Lorillard was spun off in 2008 by its former parent, Lowe's Companies (LOW). Lorillard sells 43 different brands and sub brands of cigarettes, but some 90% of the company's sales are its flagship, Newport, and Lorillard is the nation's third largest cigarette maker. Lorillard stock was trading recently at a new 52 week high of about $129; its 52 week low is $76.01. It has a price to earnings ratio of 16, and a market capitalization of nearly $17 billion. It recently raised its dividend, as it has every year since the spin off. That quarterly dividend now stands at $1.55, for an annual yield of 4.9%.
Lorillard benefited from an unexpectedly strong fourth quarter of 2011. Excluding a positive legal settlement, adjusted earnings in the fourth quarter were $295 million, or $2.20 per share, a 26% improvement from the year earlier quarter. Analysts had expected fourth quarter earnings of $1.95 per share. For all of 2011, Lorillard earned an adjusted $1.1 billion, or $7.88 per share, a 16% improvement from the $6.78 per share recorded in 2010.
The FDA has undertaken a peer reviewed study on the effects of menthol, particularly on children and minority populations. The study has not been concluded, but appears aimed at the Newport Brand. Judging from the market, I doubt that the study will have a substantial negative effect on Lorillard.
In light of Lorillard's strong earnings, analysts have upped their earnings estimates on the stock in 2012 and 2013 to $8.84 and $9.85, respectively, and a five year, estimated PEG of 1.25. Growth potential obviously exists here, and with that generous dividend, this is my top choice among domestic cigarette makers.
Reynolds American (NYSE:RAI)
Reynolds is the country's second largest cigarette maker, with brands such as Winston, Camel and American Spirit, among many others. Reynolds is 42% owned by British American Tobacco PLC, (BTI). Reynolds stock was trading recently at about $41 per share, near the high end of its 52 week range of from $42.18 to $31.82. It has a price to earnings ratio of 17 and a market capitalization of $23.5 billion. It recently raised its dividend to a quarterly $0.59 per share, for an annual yield of 5.8%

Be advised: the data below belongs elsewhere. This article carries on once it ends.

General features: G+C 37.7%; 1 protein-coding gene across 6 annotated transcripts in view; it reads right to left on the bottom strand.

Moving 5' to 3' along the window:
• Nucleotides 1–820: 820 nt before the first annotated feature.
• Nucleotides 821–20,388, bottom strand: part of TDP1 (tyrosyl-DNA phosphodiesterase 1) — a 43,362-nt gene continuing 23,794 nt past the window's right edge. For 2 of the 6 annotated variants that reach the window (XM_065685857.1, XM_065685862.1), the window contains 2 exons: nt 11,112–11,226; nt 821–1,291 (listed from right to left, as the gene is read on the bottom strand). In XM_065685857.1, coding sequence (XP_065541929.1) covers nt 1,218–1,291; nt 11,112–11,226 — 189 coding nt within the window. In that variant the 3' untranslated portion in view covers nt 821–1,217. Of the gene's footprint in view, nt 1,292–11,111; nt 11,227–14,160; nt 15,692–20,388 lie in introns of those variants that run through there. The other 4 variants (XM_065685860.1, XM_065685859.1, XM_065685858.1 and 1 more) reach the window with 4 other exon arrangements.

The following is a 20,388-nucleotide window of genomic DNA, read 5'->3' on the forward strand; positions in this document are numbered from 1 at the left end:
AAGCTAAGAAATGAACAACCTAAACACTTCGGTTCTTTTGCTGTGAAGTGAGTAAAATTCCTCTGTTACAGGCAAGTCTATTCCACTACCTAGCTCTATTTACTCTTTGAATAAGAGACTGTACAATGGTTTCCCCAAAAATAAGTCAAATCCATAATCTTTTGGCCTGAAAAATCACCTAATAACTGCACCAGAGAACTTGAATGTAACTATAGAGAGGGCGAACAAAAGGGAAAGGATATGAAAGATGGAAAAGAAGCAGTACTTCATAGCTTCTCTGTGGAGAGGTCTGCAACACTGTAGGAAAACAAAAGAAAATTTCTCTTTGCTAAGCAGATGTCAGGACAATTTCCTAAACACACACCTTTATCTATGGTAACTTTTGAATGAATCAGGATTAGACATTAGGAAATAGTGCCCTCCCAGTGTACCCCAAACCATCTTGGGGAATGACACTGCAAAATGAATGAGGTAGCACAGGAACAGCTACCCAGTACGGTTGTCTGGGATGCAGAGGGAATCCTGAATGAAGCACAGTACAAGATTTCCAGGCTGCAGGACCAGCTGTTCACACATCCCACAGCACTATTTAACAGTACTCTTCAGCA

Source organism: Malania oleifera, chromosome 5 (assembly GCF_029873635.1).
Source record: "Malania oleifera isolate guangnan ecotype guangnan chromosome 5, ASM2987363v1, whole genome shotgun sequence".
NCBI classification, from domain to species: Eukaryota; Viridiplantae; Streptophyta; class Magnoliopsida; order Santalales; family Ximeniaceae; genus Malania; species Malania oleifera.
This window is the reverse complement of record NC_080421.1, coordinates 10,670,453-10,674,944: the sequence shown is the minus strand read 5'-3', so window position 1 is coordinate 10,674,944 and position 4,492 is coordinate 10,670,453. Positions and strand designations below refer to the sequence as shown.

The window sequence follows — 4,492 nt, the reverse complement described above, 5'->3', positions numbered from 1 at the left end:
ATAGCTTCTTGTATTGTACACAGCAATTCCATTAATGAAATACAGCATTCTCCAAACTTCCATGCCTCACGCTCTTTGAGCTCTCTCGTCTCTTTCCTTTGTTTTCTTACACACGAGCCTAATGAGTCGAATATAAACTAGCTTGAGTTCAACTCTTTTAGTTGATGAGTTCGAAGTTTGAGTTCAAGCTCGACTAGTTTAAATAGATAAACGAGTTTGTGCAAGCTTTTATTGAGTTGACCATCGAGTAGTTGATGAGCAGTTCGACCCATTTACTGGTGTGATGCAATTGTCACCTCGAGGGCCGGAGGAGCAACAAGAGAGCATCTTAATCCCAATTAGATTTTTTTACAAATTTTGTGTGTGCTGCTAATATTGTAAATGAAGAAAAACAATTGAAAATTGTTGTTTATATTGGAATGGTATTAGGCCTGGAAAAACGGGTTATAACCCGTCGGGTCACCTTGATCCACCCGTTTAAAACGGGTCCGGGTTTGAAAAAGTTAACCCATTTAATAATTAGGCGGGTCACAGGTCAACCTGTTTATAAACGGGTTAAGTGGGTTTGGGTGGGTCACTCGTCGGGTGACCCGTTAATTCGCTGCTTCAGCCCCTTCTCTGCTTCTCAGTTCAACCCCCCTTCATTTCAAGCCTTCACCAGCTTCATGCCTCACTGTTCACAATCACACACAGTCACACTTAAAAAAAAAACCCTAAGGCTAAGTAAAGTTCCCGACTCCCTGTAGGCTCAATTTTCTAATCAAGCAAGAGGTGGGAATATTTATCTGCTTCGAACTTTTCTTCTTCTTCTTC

Reynolds reported earnings of $0.72 per share in the fourth quarter, a 12% year over year advance from the year ago quarter, but more importantly, three cents per share more than analysts had projected. Full year earnings came in at $2.81 per share, up 7% year over year. This earnings growth came despite essentially flat revenues year over year. Reynolds has an aggressive, three year, $2.5 billion stock buyback plan in place that also has begun to support per share earnings. Management forecasts a similar growth rate in 2012, and estimates full year earnings of within five cents of $2.96 per share.
Reynolds balance sheet is in fine shape, with debt at 32% of capital and over $2 billion of cash and cash equivalents. What it lacks is that one dominant brand like Marlboro or Newport. It is struggling to grow revenues, and it has a higher five year estimated PEG than Lorillard at 2.1. Analysts are lukewarm at a mean rating of 2.8, and that reflects my own attitude. The dividend is nice, but I do not expect much growth at all.
About the author:
I fundamentally analyze every business from the top down.
In my personal life, I have a strong Jewish faith and enjoy playing Scrabble and entrepreneurship.